Contextualizing Filipina/o Experiences through the Life and Lens of Virgil Duyungan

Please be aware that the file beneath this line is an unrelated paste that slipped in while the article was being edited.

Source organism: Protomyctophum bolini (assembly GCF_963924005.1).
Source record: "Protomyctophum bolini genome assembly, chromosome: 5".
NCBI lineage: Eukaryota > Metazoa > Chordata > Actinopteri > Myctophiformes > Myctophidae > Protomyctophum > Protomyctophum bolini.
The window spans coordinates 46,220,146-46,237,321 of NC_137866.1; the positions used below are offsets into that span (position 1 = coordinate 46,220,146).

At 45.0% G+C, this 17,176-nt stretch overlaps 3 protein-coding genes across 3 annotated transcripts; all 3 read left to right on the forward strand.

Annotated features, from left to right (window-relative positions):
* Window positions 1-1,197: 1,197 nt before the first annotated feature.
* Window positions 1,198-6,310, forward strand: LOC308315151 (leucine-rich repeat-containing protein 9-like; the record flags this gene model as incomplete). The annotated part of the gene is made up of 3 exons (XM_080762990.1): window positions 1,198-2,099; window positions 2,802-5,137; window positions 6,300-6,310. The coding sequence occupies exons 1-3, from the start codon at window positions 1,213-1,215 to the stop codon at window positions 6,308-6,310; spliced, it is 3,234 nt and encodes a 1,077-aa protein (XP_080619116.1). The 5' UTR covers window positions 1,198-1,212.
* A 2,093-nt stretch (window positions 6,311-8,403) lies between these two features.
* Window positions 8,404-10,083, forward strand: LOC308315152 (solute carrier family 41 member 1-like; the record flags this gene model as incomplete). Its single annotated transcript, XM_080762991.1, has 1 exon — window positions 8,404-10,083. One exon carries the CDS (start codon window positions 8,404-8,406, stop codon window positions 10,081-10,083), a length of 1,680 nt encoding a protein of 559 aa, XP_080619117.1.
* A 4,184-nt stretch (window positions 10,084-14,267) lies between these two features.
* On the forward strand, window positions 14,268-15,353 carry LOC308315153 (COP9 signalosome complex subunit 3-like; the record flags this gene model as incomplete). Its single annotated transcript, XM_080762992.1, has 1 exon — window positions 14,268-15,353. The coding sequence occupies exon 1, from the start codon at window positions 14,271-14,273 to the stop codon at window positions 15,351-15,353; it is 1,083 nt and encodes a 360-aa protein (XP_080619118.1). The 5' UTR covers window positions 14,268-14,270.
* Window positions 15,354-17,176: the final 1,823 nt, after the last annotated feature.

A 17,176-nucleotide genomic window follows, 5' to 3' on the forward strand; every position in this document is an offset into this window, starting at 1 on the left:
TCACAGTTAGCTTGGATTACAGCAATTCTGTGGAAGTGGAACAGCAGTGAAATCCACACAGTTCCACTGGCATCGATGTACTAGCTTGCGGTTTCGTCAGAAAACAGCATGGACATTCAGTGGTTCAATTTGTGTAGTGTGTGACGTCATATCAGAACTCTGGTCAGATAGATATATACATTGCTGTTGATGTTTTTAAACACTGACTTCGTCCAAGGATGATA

This paper serves a dual purpose: to examine the world of Filipina/o immigrants and Filipina/o Americans during the 1930s in the Puget Sound region, as well as look at the life and death of Filipina/o labor leader Virgil S. Duyungan. Incorporating these two different aspects into one paper reveals how Duyungan’s experiences contextualize and highlight key issues of the greater Filipina/o community in the region at the time, such as racial identity and tensions, labor rights, corruption and exploitation, and socio-economic conditions. By utilizing a body of primary and secondary sources, such as books, journal articles, government documents, images and union records, the paper navigates through a broad history of canneries and the workers of the industry, the Great Depression, Filipina/o history, and then the unionization efforts led by men like Duyungan. From there, the paper establishes a timeline of Duyungan’s experiences and how they correlate and contrast with Filipina/o experiences, to show how the story of historical individuals, though important on their own, are tied to the communities and greater experiences and events that coincide with them.